Let G be a group acting as (k-linear) automorphisms on A, that is, there exists a group homomorphism η:G→Autk(A). Set ga=〈η(g),a〉 for any a∈A,g∈G. Define B=〈L(A)∪{η(g)∣g∈G}〉⊆Endk(A). Then the left B-submodules I of A are precisely the G-stable left ideals of A and HomB(A,I)≃IB={x∈I∣xg=x}. B is a quotient of the skew group ring A#G whose underlying A-submodule is the free left A-module with basis {g¯∣g∈G} and whose multiplication is given by (a#g¯)(b#h¯)=agb#gh¯. Note that for any left A#G-module M we have, HomA#G(A,M)=HomB(A,M)≃MG is the set of fixed elements of M.

Let A be an k-algebra with involution * and let B be the subalgebra of EndA() generated by A and *. Since for any a∈A:R(a)=*∘L(a*)∘* we got M(A)⊆B. This means (as it is well-known) that any left ideal of A which is stable under * is a two-sided ideal. Note that B can be seen as the factor ring of the skew-group ring Ae#G where G={id,*¯} is the cyclic group of order two and *¯∈Aut(Ae) is given by (a⊗b)*¯∶=b*⊗a*.

Let δ∈Derk(A) be an k-linear derivation of A and consider B=〈L(A)∪{δ}〉⊆Endk(A). The left B-submodules of A are the left ideals I that satisfy δ(I)⊆I. The operator algebra B is a factor of the ring of differential operator A[z;δ], which as a left A-module is equal to A[z] and its multiplication is given by za=az+δ(a). The map A[z;δ]→B with ∑i=0naizi↦∑i=0nL(ai)∘δi∈B is a surjective k-algebra homomorphism and for any left A[z;δ]-module M we have HomA[z;δ](A,M)=HomB(A,M)=Mδ={m∈M∣zm=0}. In particular EndA[z;δ](A)≃Aδ=Ker(δ). The subring Aδ of A is called the ring of constants of δ.

Let H be an k-Hopf algebra action on A. Let us denote the action of an element h∈H on A by λh∈Endk(A) and define B=〈L(A)∪{λh∣h∈H}〉⊆Endk(A). The smash product A#H is an extension with additional module structure. Define φ:A#H→Endk(A) by φ(a#h)∶=L(a)∘λh.

2. Linear Operators Acting on Algebras Satisfying a Polynomial Identity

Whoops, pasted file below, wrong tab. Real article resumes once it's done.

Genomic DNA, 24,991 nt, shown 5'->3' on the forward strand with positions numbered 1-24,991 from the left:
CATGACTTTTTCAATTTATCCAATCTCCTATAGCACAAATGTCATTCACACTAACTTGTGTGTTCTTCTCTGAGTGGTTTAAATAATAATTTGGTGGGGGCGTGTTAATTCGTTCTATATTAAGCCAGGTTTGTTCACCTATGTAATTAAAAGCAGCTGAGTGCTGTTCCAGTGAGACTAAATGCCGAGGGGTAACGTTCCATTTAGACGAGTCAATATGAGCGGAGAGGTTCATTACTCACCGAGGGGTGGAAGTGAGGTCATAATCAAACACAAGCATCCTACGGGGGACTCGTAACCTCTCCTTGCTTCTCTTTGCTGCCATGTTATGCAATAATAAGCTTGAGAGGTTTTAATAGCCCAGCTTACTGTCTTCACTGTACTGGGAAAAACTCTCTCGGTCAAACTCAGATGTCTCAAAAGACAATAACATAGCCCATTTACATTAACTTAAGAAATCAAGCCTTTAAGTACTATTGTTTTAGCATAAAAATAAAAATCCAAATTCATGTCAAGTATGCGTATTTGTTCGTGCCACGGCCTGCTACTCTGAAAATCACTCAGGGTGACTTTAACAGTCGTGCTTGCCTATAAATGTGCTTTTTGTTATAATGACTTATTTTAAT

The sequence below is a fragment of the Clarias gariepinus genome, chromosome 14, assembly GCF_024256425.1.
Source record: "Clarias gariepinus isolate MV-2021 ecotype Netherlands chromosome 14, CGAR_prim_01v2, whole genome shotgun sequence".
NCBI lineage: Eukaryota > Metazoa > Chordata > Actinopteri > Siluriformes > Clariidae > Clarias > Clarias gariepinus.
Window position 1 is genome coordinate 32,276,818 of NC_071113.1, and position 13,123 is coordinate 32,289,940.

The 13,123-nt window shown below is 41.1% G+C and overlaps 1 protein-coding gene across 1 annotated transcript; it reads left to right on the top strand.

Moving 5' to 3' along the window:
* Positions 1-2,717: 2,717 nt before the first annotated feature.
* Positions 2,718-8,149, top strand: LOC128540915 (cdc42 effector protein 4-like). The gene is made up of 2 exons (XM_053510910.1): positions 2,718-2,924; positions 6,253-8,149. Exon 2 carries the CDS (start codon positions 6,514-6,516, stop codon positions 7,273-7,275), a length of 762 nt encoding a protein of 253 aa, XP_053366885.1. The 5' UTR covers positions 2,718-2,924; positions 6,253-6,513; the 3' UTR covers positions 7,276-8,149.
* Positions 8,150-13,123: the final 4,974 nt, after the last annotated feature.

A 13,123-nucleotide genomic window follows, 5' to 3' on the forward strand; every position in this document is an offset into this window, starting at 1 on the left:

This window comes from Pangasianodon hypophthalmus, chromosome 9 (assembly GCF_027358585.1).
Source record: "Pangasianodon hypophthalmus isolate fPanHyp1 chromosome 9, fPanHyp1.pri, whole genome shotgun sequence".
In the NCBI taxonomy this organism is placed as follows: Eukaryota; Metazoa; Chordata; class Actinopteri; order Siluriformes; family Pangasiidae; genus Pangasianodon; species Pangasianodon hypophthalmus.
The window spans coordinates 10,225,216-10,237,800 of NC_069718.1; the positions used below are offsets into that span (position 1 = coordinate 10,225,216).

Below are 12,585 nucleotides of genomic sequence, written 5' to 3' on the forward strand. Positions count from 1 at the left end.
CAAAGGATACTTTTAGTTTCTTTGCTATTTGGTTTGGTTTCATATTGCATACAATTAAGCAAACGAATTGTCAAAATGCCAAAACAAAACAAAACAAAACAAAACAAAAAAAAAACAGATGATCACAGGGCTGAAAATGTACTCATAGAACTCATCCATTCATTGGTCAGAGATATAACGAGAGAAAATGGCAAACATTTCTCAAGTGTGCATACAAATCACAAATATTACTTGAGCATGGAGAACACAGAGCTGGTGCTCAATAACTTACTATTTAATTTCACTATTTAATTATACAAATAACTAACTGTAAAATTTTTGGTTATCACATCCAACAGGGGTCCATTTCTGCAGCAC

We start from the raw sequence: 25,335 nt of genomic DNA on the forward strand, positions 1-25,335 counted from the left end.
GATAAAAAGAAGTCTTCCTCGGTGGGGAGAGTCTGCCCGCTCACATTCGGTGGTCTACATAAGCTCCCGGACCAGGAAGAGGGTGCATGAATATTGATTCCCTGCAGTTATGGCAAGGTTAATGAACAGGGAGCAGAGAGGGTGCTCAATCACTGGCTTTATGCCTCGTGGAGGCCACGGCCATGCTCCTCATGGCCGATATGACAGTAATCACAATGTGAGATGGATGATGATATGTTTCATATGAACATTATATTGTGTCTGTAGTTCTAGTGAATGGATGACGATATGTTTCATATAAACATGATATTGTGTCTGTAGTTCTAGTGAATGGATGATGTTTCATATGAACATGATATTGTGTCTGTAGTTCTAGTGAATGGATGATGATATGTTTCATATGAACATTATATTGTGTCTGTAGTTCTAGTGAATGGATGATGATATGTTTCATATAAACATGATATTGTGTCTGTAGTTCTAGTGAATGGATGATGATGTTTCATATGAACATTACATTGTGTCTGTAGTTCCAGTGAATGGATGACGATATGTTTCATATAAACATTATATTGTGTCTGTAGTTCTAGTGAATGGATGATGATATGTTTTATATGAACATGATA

Let L(A)⊆B⊆Endk(A) be any intermediate algebra as above.

The first technical lemma generalizes a corresponding result of Linchenko [8, Theorem 3.1] for Hopf actions and Nikshych [9, Theorem 6.1.3] for weak Hopf actions. Recall that an ideal whose elements are nilpotent is called a nil ideal.

Lemma 2.1.

Let L(A)⊆B⊆Endk(A) and suppose that for all ψ∈B there exist m≥1 and elements ψ11,…,ψm1, ψ12,…,ψm2∈B such that
L(〈ψ,a〉)=∑i=1mψi1∘L(a)∘ψi2,∑i=1nψi2∘ψi1∈L(A)
for any a∈A. If A is finite dimensional over a field of characteristic 0 and if I is a nil ideal, then B·I is nil. In particular the Jacobson radical of A is B-stable.

Proof.

Denote the trace of a k-linear endomorphism f of A by Tr(f). Let ψ∈B, a∈A. Using Tr(fgh)=Tr(hfg) and the hypotheses we get
Tr(L(〈ψ,a〉))=Tr((∑i=1nψi2∘ψi1)∘L(a))=Tr(L(y)∘L(a))=Tr(L(ya))
for some y∈A. Suppose that a∈I with I a nil ideal, then ya∈I is nilpotent, hence Tr(L(〈ψ,a〉))=Tr(L(ya))=0. For any k>0 set zk∶=〈ψ,a〉k. Then
zk=〈L(〈ψ,a〉),zk-1〉=∑i=1n〈ψi1,ai〉
for ai=a〈ψi2,zk-1〉. Since I is an ideal, ai∈I. Hence
Tr(L(z)k)=Tr(L(zk))=∑i=1nTr(L(〈ψi1,ai〉))=0.
Since A is finite dimensional, char(k)=0 and the trace of all powers of L(z) is zero, L(z) is a nilpotent operator, that is, z=〈ψ,a〉 is nilpotent. Thus B·I is a nil ideal. Since the Jacobson radical of an Artinian ring is the largest nilpotent ideal, we have B·Jac(A)=Jac(A).

The last lemma, which had been proven first by Linchenko for Hopf actions and then by Nikshych for weak Hopf actions allows us to show the stability of the Jacobson radical of an algebra A which satisfies a polynomial identity and on which act some operator algebra B which is finitely generated over A. The hypotheses of the following theorem allow the reduction to finite-dimensional factors.

Theorem 2.2.

Let L(A)⊆B⊆Endk(A) over some field k of characteristic 0 with B being finitely generated as right A-module. Suppose that for all ψ∈B there exist n≥1 and elements ψ11,…,ψm1,ψ12,…,ψm2∈B satisfying
L(〈ψ,a〉)=∑i=1mψi1∘L(a)∘ψi2,∑i=1mψi2∘ψi1∈L(A)
for any a∈A. If A satisfies a polynomial identity or if k is an uncountable algebraically closed field, A countably generated and all left primitive factor rings of A are Artinian, then B·I⊆Jac(A) for all nil ideals I of A.

Proof.

Let I be a nil ideal. It is enough to show that (B·I)V=0 for all simple left A-modules V, then B·I⊆Jac(A). Let V be a simple left A-module and P=AnnA(V) be its annihilator. If k is an uncountable algebraically closed field and A is countably generated, then it satisfies the Nullstellensatz, hence Endk(V)=k (see [10, 9.1.8]). If primitive factors of A are Artinian, then by the Weddeburn-Artin Theorem A/P≃Mn(k) for some n, hence V is a finite-dimensional simple left A-module. On the other hand, if A satisfies a polynomial identity, then A/P≃Mn(D) where D is a finite-dimensional division algebra over F=Z(A/P) by Kaplansky's theorem [10, 13.3.8]. Tensoring A by F yields an F-algebra Ã∶=A⊗F with F-action on the right. Then